has fallen for three straight quarters. In
January-March, Nokia sold 84.3 million non-
smartphones, 2 percent less than a year
ago.
CRUMBLING MARKET SHARE
"Nokia should really have begun this fight
back two years ago and leaving it so late in
the day puts the vendor in a very tough
competitive position," said Neil Mawston,
analyst at research firm Strategy Analytics.
Some of the Asian vendors are hardly
household names. But in China, the biggest
competitive threat comes from
manufacturers that have no name at all.
So-called no-brand manufacturers -- small
Chinese firms using chipsets from Mediatek
or Spreadtrum Communications Inc --
control 45 percent of the market in the
world's most populous country. Nokia's
market share in China has shrunk to 19
percent from 33 percent two years ago.
No-brand Chinese manufacturers have also
expanded into Africa, India, Latin America
and Russia over the last year, research firm
Gartner says. In total, they sell more phones
than Nokia, said Gartner.
Analysts expect these manufacturers to
focus next on cheap smartphones running
Android software.
In India, Nokia is in a bruising fight.
The company is jostling with about 150
vendors in the world's fastest-growing
cellular market, home to more than 800
million subscribers and with mass market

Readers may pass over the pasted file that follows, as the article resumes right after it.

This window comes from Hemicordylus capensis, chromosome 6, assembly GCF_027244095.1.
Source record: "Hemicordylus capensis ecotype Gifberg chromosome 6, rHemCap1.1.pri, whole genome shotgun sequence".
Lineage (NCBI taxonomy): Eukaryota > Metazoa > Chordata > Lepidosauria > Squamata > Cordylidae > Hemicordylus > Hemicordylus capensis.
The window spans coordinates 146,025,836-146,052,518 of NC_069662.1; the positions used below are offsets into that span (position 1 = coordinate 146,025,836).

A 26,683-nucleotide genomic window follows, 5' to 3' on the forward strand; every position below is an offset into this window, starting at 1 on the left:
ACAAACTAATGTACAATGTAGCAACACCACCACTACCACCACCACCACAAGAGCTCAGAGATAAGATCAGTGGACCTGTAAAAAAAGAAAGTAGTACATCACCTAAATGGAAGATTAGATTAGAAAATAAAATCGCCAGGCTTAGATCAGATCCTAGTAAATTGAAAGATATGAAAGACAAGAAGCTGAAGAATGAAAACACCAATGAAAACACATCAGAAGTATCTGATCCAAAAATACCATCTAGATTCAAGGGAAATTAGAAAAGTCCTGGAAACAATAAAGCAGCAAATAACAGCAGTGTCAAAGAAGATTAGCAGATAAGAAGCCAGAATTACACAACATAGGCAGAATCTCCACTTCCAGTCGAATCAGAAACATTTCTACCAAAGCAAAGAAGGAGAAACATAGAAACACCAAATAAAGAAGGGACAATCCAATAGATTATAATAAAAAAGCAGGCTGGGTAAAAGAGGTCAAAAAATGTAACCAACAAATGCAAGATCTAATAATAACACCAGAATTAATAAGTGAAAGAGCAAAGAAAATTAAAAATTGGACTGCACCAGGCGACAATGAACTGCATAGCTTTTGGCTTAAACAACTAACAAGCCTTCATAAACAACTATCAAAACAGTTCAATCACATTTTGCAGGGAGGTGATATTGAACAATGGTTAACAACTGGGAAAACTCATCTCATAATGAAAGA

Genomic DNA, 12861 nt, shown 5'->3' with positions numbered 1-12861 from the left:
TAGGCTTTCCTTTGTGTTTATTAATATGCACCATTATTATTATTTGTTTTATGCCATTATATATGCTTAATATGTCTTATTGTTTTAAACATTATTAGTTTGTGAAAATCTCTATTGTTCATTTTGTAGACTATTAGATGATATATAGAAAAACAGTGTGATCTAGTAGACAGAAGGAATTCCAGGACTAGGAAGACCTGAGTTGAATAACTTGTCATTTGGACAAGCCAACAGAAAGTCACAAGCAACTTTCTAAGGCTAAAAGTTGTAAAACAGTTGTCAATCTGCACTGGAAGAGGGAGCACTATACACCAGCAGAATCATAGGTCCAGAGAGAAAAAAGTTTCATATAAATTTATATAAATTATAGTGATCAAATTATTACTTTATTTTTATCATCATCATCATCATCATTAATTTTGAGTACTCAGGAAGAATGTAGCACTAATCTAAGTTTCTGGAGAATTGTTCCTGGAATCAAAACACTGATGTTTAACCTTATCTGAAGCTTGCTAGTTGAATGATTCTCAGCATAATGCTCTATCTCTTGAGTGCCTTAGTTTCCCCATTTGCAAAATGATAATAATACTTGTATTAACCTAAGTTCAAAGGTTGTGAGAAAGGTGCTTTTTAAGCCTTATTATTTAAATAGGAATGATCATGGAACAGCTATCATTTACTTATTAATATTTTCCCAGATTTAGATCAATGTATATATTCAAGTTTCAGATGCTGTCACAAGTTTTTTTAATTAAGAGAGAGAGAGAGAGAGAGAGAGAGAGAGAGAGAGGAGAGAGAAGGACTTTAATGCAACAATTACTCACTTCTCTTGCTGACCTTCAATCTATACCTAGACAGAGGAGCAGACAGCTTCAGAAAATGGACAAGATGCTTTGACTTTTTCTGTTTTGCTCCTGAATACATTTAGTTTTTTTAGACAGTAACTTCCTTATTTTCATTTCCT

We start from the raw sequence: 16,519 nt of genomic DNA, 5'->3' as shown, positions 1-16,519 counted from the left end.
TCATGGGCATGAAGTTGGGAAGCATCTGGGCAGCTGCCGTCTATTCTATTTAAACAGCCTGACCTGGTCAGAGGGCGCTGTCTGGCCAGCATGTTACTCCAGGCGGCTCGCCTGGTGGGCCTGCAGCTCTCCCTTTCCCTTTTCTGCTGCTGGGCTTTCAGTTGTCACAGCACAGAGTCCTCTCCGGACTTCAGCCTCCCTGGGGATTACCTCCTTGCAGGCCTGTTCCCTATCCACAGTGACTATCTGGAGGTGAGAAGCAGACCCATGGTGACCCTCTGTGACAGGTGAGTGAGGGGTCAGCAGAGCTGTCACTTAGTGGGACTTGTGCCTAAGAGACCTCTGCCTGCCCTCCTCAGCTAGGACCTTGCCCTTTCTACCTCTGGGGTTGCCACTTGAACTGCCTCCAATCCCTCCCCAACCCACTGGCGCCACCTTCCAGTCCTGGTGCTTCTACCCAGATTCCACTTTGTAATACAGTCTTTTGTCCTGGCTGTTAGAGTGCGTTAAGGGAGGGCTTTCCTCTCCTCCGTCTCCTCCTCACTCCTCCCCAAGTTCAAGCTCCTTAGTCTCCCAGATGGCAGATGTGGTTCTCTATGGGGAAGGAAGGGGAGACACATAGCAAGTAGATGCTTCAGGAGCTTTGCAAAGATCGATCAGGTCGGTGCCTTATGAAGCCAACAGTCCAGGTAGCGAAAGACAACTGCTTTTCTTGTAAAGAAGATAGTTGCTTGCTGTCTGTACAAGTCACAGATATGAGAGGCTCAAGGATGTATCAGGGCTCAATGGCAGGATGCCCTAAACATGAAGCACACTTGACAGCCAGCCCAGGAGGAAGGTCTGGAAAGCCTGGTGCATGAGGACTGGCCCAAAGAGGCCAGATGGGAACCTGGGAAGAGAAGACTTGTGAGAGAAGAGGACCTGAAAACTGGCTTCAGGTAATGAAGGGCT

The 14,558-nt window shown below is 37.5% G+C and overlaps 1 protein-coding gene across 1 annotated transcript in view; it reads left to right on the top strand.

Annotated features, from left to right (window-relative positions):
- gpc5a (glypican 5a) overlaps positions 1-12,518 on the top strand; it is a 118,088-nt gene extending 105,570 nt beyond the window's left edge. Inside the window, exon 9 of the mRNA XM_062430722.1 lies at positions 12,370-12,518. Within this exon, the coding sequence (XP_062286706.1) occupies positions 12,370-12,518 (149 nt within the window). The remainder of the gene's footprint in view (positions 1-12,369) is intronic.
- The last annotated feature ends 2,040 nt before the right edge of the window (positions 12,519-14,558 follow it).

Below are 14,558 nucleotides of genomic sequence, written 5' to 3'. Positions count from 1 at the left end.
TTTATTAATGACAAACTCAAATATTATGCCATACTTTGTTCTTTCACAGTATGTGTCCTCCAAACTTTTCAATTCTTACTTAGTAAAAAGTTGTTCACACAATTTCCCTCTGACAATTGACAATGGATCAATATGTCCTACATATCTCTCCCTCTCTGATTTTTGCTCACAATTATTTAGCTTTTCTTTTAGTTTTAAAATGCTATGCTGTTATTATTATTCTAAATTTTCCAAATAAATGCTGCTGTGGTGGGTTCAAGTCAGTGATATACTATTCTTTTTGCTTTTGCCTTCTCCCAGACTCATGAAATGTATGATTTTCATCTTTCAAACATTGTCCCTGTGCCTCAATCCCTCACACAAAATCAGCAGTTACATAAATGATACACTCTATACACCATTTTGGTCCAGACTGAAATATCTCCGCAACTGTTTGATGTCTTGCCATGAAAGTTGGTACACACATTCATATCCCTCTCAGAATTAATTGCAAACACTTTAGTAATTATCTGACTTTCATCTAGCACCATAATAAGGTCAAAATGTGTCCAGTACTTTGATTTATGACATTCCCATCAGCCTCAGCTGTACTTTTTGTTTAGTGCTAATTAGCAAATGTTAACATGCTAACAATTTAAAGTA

phones selling for about $20 with basic
features.
Cheap handsets and phone charges as low
as half a cent a minute are fuelling growth.
Some Indian manufacturers, who mostly
make handsets in China and Taiwan, make
net margins of only about 2 percent,
analysts said.
No-brand Chinese vendors controlled 20
percent of the Indian market in the first
quarter, with Nokia at 26 percent, Gartner
said. Only two years ago, Nokia had close to
60 percent.
About 220 million new handsets are
expected to be sold in India this year, up
about 25 percent from last year.
By adapting to local tastes, handset makers
such as Micromax grabbed 7.6 percent of
handset sales in India last year, local
research firm CyberMedia Research says.
Funded by private equity, Micromax sells
handsets packed with features such as dual
SIM cards, which allow users to take
advantage of different call and data pricing
plans as well as separate business and
private usage; gravity sensors that allow
users to change mobile networks by
rotating handsets; and others that can be
used as a remote control for televisions, air
conditioners and DVD players.
"Micromax sells like 1 million devices a
month. Out of the 1 million, more than
80-85 percent were dual-SIM," said
Abhishek Chauhan, senior consultant,
information communications practice at